They’re everywhere.

Kindles fingered during el trips.  Dog-eared library books read on buses.  Even standing commuters, somehow, managing to peruse a page or two in before business starts.

More than occasionally, books sneak into the workplace. 

There’s a tongue-in-cheek app that disguises tomes in PowerPoint presentations on desktops, ready to close when a manager appears. 

More seriously, a number of companies today boast book clubs, voluntary associations of employees who read and review and discuss selected volumes. 

There’s even an Ohio-based Books@Work nonprofit that deliberately matches nearby college and university professors with companies that want to start, not a book club, but an employee development and idea-sharing habit.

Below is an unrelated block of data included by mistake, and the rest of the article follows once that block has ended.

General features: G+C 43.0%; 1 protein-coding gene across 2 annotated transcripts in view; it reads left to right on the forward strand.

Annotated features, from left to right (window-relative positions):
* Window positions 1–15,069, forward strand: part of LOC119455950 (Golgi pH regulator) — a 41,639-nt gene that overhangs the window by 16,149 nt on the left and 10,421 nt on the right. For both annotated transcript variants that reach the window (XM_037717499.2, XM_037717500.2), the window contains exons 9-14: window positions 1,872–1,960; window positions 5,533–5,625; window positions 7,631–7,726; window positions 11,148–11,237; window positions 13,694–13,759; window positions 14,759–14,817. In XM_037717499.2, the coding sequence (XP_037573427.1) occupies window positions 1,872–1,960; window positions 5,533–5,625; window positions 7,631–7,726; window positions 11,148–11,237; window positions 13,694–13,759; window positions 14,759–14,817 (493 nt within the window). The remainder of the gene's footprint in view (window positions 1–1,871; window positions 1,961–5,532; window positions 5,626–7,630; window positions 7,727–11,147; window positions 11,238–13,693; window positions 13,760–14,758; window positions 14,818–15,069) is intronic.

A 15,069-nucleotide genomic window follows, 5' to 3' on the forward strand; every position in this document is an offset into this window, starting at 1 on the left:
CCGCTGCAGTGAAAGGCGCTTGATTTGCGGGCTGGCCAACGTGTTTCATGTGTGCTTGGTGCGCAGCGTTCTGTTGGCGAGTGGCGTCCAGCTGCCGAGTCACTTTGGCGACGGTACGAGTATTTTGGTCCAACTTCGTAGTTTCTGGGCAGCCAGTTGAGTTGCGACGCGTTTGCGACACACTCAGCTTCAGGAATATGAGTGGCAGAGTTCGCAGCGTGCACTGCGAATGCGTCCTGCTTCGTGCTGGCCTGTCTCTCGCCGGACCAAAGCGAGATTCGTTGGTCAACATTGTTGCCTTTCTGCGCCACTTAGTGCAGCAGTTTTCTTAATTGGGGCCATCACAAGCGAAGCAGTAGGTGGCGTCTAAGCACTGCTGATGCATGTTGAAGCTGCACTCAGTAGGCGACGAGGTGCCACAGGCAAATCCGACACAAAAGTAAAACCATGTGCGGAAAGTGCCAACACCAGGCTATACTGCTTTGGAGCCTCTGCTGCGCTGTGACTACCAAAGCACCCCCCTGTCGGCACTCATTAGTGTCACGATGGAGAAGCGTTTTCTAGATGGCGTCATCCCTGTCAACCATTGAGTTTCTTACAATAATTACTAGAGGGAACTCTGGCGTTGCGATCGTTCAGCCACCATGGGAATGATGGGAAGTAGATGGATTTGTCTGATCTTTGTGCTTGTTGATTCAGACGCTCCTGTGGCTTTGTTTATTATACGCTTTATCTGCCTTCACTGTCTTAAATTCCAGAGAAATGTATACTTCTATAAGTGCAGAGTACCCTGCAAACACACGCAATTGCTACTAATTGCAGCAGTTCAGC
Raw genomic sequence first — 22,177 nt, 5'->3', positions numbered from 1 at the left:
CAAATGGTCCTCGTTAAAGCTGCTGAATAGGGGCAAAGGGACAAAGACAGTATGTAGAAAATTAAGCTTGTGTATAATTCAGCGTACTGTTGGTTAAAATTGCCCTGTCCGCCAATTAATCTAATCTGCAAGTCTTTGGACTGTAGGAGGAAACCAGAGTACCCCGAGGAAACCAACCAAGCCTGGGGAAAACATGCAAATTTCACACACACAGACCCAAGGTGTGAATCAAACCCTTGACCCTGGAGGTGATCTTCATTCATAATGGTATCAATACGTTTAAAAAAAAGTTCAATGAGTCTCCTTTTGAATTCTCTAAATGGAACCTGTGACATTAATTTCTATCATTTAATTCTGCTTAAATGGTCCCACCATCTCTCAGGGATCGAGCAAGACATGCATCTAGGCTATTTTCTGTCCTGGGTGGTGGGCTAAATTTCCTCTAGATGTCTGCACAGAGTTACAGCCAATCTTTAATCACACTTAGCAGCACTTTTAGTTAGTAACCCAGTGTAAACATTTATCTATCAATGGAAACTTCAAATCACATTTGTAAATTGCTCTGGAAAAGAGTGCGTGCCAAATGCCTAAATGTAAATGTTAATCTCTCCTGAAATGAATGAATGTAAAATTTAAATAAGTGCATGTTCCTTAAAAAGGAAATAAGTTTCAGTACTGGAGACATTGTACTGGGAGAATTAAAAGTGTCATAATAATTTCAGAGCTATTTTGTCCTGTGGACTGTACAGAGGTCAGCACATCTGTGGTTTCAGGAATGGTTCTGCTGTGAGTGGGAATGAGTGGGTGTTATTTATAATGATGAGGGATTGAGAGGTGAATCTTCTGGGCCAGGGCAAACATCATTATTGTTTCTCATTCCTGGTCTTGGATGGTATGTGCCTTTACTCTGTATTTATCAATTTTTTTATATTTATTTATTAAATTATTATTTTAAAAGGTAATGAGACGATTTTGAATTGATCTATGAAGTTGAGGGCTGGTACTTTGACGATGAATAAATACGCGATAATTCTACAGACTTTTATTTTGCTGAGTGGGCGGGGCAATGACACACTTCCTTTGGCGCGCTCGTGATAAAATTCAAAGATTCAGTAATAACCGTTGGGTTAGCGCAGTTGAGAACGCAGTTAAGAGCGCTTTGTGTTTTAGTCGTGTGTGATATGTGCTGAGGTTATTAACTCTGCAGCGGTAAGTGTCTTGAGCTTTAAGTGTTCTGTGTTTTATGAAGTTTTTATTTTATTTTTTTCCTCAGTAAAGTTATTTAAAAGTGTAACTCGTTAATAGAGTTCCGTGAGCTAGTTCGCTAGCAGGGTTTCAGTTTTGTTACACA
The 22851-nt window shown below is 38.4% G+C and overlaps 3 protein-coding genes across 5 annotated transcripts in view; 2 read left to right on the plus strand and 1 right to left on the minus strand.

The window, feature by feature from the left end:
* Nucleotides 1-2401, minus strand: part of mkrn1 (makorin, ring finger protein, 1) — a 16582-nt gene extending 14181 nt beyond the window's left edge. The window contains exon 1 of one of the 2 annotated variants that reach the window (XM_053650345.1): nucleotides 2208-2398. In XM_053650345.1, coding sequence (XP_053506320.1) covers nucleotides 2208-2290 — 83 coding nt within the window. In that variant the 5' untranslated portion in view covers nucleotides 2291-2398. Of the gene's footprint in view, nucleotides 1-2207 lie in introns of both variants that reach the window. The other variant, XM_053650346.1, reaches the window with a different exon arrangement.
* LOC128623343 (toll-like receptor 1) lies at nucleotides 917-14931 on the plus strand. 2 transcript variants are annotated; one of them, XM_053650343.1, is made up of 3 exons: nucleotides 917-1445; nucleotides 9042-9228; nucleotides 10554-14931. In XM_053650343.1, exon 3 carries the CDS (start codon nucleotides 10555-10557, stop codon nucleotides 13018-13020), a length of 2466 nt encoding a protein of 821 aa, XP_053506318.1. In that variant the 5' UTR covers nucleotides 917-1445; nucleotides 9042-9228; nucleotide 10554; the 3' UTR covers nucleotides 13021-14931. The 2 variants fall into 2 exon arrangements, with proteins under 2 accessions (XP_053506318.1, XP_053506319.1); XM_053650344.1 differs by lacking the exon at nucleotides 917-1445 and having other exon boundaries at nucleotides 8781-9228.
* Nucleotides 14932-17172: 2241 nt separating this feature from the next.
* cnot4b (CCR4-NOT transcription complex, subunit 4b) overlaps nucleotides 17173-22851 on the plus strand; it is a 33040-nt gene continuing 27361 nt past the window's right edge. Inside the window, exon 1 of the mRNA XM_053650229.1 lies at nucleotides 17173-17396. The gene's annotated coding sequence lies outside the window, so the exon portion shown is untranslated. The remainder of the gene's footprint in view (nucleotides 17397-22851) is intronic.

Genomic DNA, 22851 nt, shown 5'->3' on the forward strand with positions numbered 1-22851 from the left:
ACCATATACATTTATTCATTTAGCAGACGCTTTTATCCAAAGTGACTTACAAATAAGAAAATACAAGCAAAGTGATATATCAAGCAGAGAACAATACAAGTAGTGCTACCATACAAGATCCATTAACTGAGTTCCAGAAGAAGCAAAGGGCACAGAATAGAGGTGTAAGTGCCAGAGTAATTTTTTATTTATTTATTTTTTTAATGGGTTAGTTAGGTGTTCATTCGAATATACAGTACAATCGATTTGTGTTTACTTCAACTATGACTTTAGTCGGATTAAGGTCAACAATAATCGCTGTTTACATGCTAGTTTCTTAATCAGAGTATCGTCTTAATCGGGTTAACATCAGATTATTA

For those of us who devour the word, digital and printed, somehow those ideas aren’t enough.  Sure, we all have to put in eight to 12 hours a day getting stuff done.  And time to squeeze in a book chapter can’t always  fit into the schedule.  At night and on weekends, there’s so much to do that reading – whether literature or business – loses.

But why not dedicate a business hour or two each week to reading?  Not just magazines and news, but literature and non-fiction that will make a difference.  Asking employees to skim and discuss a tome can begin to create the kinds of environments we thrive in, develop the types of colleagues who are curious and communicate well with others, build teams that step up to those big hairy goals we all strive for. 

It’s not too much to ask of a book, is it?